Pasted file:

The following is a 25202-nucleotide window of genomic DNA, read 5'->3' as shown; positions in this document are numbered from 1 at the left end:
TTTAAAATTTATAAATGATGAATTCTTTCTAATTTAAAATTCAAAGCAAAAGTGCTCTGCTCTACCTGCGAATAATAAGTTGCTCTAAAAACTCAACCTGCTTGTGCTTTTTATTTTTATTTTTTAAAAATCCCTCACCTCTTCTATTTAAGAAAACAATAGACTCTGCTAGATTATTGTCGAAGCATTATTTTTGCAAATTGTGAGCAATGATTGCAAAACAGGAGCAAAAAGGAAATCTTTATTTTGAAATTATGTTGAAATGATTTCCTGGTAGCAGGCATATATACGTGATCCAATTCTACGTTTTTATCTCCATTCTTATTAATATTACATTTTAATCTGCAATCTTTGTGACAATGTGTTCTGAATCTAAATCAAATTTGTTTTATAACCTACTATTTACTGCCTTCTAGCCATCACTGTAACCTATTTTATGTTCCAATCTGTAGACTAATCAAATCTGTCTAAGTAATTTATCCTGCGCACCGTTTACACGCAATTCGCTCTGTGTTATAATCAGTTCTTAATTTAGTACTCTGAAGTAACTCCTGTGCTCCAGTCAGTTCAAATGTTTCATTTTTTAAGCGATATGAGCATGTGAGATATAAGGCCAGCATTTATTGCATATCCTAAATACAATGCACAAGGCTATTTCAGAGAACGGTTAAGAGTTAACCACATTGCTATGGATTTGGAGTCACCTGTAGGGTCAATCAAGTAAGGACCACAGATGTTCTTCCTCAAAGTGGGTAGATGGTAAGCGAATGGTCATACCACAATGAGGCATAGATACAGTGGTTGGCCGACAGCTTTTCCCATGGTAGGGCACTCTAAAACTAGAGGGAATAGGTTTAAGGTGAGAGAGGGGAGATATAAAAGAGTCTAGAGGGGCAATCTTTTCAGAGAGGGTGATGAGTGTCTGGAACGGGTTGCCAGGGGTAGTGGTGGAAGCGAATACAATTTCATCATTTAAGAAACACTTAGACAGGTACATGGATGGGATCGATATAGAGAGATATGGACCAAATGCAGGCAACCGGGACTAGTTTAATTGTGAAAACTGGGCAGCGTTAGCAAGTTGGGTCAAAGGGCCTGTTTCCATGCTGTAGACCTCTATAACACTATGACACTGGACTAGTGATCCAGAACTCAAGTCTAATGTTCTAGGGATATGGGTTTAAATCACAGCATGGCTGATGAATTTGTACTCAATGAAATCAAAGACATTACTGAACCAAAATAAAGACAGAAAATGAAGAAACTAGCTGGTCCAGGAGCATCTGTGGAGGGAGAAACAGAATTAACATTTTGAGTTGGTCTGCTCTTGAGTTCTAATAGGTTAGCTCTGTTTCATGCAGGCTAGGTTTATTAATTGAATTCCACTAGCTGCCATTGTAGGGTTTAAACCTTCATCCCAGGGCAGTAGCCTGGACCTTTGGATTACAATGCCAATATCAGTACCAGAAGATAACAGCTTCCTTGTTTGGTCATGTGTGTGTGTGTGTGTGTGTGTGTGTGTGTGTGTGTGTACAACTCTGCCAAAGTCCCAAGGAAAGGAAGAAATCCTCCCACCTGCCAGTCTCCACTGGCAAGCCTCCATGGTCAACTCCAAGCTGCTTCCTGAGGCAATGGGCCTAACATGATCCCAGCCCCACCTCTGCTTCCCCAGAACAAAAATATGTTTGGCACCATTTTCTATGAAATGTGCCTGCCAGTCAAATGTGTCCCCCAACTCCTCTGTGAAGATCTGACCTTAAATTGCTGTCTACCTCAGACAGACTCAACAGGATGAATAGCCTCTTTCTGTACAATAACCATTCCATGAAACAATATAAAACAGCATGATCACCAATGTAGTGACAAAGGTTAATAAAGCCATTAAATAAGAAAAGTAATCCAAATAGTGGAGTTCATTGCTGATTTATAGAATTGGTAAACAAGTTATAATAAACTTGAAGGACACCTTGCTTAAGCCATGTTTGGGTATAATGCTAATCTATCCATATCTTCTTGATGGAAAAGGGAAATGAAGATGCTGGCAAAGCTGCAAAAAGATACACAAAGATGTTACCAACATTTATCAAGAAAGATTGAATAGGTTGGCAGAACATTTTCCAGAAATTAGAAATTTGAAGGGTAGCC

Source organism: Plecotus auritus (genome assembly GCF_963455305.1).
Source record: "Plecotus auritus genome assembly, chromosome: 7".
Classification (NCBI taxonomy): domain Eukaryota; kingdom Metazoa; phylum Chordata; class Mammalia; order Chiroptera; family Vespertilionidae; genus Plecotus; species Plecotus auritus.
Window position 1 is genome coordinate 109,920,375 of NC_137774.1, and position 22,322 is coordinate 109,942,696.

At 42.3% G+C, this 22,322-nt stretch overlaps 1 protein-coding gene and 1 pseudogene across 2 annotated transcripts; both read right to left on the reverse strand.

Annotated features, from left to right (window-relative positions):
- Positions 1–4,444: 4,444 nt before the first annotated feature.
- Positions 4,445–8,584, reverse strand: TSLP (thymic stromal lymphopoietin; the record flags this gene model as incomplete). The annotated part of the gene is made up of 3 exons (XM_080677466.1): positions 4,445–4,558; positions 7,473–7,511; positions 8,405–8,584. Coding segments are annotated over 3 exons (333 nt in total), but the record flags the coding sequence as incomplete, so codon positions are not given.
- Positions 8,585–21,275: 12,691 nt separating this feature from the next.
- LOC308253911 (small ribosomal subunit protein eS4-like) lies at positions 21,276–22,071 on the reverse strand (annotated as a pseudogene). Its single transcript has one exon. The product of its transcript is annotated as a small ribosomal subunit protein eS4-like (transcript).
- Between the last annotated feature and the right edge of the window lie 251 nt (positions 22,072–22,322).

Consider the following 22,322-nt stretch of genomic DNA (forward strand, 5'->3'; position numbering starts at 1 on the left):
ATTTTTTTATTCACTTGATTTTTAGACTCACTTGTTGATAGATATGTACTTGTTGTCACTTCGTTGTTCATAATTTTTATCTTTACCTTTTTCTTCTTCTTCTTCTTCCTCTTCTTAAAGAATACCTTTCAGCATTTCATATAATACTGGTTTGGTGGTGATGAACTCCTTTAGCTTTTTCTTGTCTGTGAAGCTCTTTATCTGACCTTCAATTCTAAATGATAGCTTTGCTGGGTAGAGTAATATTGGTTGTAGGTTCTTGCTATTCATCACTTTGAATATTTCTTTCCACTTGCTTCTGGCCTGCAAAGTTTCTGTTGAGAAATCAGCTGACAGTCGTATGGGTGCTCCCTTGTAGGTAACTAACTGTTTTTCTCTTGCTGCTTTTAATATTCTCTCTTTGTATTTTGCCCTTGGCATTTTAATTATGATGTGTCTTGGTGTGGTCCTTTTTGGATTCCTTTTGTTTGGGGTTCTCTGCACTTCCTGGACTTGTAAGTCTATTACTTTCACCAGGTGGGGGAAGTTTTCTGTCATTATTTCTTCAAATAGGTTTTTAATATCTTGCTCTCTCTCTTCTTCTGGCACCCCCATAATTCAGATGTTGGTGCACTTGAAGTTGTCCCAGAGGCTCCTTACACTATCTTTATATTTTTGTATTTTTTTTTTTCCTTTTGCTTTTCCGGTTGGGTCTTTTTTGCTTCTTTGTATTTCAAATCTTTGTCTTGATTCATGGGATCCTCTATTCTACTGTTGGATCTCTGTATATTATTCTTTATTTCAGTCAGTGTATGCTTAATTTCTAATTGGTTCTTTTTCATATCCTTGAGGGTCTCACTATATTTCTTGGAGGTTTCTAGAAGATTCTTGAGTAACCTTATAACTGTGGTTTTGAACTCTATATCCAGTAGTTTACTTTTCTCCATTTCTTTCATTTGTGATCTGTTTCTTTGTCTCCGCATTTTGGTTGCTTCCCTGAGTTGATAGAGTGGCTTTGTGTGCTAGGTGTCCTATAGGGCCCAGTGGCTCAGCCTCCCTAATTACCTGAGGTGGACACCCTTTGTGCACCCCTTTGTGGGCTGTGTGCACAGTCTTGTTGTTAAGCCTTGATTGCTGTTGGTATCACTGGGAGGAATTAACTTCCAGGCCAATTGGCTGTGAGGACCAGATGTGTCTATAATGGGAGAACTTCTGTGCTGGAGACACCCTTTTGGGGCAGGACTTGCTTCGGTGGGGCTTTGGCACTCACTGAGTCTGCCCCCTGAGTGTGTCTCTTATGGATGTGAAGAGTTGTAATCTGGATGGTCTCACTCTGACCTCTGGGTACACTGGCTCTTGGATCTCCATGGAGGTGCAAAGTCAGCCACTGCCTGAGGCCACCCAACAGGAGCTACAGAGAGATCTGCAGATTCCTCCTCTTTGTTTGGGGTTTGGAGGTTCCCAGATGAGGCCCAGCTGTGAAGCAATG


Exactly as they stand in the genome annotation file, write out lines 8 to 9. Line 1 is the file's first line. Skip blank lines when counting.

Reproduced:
Annotated features, from left to right (window-relative positions):
- Positions 1–4,444: 4,444 nt before the first annotated feature.